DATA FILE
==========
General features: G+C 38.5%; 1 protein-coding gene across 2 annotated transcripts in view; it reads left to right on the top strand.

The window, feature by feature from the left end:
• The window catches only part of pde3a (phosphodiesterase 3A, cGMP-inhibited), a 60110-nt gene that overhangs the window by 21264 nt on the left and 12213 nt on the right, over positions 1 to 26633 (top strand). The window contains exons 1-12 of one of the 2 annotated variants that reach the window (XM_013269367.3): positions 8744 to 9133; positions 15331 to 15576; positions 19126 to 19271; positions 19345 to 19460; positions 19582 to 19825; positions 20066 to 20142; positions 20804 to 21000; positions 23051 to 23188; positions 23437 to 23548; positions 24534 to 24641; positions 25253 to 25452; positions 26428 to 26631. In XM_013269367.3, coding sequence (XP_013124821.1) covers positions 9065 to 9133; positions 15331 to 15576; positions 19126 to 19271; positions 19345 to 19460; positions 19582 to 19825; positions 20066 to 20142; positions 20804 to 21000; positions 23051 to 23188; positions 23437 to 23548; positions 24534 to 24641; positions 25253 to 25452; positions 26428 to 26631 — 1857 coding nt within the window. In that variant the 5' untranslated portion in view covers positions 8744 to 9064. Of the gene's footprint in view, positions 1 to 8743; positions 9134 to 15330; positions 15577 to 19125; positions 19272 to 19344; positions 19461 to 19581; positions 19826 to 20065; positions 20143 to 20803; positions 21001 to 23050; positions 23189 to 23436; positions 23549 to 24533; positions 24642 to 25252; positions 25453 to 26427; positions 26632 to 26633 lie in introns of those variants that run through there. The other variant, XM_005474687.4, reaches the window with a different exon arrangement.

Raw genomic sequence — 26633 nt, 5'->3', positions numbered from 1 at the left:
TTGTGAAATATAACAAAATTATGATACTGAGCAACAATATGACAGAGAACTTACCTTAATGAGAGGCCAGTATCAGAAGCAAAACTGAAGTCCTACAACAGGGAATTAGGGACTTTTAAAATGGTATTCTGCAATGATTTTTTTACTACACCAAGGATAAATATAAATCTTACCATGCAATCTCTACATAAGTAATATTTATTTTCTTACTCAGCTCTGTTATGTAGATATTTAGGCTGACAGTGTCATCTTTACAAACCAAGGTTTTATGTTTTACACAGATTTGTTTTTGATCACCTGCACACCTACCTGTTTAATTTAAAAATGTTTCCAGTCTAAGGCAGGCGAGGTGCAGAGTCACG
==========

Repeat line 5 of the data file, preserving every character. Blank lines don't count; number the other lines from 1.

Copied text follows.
TTGTGAAATATAACAAAATTATGATACTGAGCAACAATATGACAGAGAACTTACCTTAATGAGAGGCCAGTATCAGAAGCAAAACTGAAGTCCTACAACAGGGAATTAGGGACTTTTAAAATGGTATTCTGCAATGATTTTTTTACTACACCAAGGATAAATATAAATCTTACCATGCAATCTCTACATAAGTAATATTTATTTTCTTACTCAGCTCTGTTATGTAGATATTTAGGCTGACAGTGTCATCTTTACAAACCAAGGTTTTATGTTTTACACAGATTTGTTTTTGATCACCTGCACACCTACCTGTTTAATTTAAAAATGTTTCCAGTCTAAGGCAGGCGAGGTGCAGAGTCACG